What is the eye’s blind spot?

The following was written by Bill Evans and published in the Coolum and North Shore News, Ask the Professionals page on Friday, 29th November 2013.

OctopusQ: What is the eye’s blind spot?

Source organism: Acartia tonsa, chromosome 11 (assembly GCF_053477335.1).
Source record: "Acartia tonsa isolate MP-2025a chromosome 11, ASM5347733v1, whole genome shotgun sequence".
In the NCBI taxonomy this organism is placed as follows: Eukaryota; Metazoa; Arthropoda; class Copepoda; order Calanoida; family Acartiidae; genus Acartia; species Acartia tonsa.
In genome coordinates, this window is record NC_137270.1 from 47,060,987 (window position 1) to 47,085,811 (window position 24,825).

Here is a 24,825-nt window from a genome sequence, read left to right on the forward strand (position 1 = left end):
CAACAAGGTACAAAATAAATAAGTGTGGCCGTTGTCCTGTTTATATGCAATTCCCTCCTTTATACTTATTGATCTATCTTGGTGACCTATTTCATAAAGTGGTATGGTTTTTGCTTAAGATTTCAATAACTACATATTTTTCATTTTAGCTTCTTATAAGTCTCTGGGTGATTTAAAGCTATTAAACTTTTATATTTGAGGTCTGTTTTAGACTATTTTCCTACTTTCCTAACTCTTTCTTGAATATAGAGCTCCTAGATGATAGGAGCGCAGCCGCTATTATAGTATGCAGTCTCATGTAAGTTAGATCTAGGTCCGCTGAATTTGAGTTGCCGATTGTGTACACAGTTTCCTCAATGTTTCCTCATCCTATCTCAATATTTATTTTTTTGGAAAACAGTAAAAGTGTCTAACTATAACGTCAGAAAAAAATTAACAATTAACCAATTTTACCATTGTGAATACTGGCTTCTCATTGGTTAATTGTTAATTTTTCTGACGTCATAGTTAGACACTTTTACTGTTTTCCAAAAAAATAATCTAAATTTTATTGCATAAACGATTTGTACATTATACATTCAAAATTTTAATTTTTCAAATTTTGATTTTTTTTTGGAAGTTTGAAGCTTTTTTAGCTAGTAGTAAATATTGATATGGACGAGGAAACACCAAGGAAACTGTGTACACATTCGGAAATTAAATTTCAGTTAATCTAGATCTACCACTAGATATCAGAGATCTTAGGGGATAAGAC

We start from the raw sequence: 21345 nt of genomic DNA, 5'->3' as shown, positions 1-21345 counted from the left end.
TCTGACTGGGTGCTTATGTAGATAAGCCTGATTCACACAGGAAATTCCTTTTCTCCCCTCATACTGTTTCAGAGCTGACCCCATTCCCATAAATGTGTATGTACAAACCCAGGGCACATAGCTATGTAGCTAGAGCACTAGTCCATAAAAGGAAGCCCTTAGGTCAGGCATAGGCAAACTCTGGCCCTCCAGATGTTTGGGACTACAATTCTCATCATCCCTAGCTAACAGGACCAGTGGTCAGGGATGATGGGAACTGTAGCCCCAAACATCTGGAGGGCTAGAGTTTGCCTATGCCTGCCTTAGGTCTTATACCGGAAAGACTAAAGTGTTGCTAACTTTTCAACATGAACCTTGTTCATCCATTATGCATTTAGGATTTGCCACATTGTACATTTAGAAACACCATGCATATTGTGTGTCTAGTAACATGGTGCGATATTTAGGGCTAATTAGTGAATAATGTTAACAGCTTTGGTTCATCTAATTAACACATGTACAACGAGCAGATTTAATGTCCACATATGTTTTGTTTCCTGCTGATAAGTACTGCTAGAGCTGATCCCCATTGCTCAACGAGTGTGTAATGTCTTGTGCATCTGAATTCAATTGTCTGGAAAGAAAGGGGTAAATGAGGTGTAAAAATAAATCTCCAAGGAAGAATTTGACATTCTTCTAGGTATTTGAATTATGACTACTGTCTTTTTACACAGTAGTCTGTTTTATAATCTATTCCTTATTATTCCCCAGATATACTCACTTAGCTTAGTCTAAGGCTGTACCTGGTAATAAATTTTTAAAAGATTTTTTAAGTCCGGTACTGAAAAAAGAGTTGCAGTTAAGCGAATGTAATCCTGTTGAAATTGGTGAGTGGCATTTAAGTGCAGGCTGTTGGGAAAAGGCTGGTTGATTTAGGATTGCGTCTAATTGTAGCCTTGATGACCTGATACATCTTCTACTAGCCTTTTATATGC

A: Everyone’s eyes have a normal or physiological blind spot. This spot represents part of the retina where the optic nerve passes through, and is devoid of photoreceptors. In the eyes of humans and all vertebrates, our photoreceptors actually sit behind the optic nerve fibre layer; light must pass through this nerve fibre layer before it reaches the photoreceptors of the retina. This is because our eyes developed as specialised areas of the brain. All of these nerve fibres leave the eye through an area of retina called the optic disc. Normally we don’t notice our blind spot; it is in a different location in the right eye compared to the left, and even if we close one eye our brain tries its best to fill in the missing information using the surrounding photoreceptors. Octopii, squids, cuttlefish and other cephalopods have eyes that don’t have a blind spot, as their optic nerve layer lies behind the photoreceptors.